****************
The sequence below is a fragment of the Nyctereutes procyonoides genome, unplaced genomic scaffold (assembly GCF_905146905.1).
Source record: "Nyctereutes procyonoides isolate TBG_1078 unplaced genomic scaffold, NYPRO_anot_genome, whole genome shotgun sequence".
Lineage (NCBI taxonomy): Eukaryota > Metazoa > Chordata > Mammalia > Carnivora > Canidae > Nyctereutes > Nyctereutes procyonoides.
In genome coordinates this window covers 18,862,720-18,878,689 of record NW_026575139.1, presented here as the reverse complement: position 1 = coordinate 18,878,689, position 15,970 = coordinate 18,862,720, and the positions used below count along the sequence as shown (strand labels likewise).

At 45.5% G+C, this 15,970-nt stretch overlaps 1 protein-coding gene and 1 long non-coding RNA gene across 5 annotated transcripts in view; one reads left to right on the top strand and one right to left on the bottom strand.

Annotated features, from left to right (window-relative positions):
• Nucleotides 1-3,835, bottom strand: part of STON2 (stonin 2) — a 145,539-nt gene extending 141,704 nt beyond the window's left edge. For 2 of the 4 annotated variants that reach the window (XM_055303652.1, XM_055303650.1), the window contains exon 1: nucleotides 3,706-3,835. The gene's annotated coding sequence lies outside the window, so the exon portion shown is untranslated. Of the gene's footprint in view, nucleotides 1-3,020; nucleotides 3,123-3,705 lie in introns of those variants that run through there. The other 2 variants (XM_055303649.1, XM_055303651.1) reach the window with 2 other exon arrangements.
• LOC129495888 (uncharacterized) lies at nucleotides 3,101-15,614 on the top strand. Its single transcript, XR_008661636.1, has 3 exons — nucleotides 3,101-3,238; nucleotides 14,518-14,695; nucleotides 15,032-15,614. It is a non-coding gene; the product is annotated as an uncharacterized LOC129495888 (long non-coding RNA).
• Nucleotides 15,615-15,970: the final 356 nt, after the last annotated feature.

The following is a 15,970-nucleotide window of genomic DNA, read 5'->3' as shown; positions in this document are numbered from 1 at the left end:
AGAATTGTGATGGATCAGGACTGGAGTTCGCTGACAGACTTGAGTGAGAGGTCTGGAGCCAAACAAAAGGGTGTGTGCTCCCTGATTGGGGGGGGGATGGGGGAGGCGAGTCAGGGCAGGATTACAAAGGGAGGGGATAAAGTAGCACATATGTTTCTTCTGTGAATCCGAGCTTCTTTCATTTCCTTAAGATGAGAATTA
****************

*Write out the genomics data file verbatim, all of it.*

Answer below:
The sequence below is a fragment of the Nyctereutes procyonoides genome, unplaced genomic scaffold (assembly GCF_905146905.1).
Source record: "Nyctereutes procyonoides isolate TBG_1078 unplaced genomic scaffold, NYPRO_anot_genome, whole genome shotgun sequence".
Lineage (NCBI taxonomy): Eukaryota > Metazoa > Chordata > Mammalia > Carnivora > Canidae > Nyctereutes > Nyctereutes procyonoides.
In genome coordinates this window covers 18,862,720-18,878,689 of record NW_026575139.1, presented here as the reverse complement: position 1 = coordinate 18,878,689, position 15,970 = coordinate 18,862,720, and the positions used below count along the sequence as shown (strand labels likewise).

At 45.5% G+C, this 15,970-nt stretch overlaps 1 protein-coding gene and 1 long non-coding RNA gene across 5 annotated transcripts in view; one reads left to right on the top strand and one right to left on the bottom strand.

Annotated features, from left to right (window-relative positions):
• Nucleotides 1-3,835, bottom strand: part of STON2 (stonin 2) — a 145,539-nt gene extending 141,704 nt beyond the window's left edge. For 2 of the 4 annotated variants that reach the window (XM_055303652.1, XM_055303650.1), the window contains exon 1: nucleotides 3,706-3,835. The gene's annotated coding sequence lies outside the window, so the exon portion shown is untranslated. Of the gene's footprint in view, nucleotides 1-3,020; nucleotides 3,123-3,705 lie in introns of those variants that run through there. The other 2 variants (XM_055303649.1, XM_055303651.1) reach the window with 2 other exon arrangements.
• LOC129495888 (uncharacterized) lies at nucleotides 3,101-15,614 on the top strand. Its single transcript, XR_008661636.1, has 3 exons — nucleotides 3,101-3,238; nucleotides 14,518-14,695; nucleotides 15,032-15,614. It is a non-coding gene; the product is annotated as an uncharacterized LOC129495888 (long non-coding RNA).
• Nucleotides 15,615-15,970: the final 356 nt, after the last annotated feature.

The following is a 15,970-nucleotide window of genomic DNA, read 5'->3' as shown; positions in this document are numbered from 1 at the left end:
AGAATTGTGATGGATCAGGACTGGAGTTCGCTGACAGACTTGAGTGAGAGGTCTGGAGCCAAACAAAAGGGTGTGTGCTCCCTGATTGGGGGGGGGATGGGGGAGGCGAGTCAGGGCAGGATTACAAAGGGAGGGGATAAAGTAGCACATATGTTTCTTCTGTGAATCCGAGCTTCTTTCATTTCCTTAAGATGAGAATTA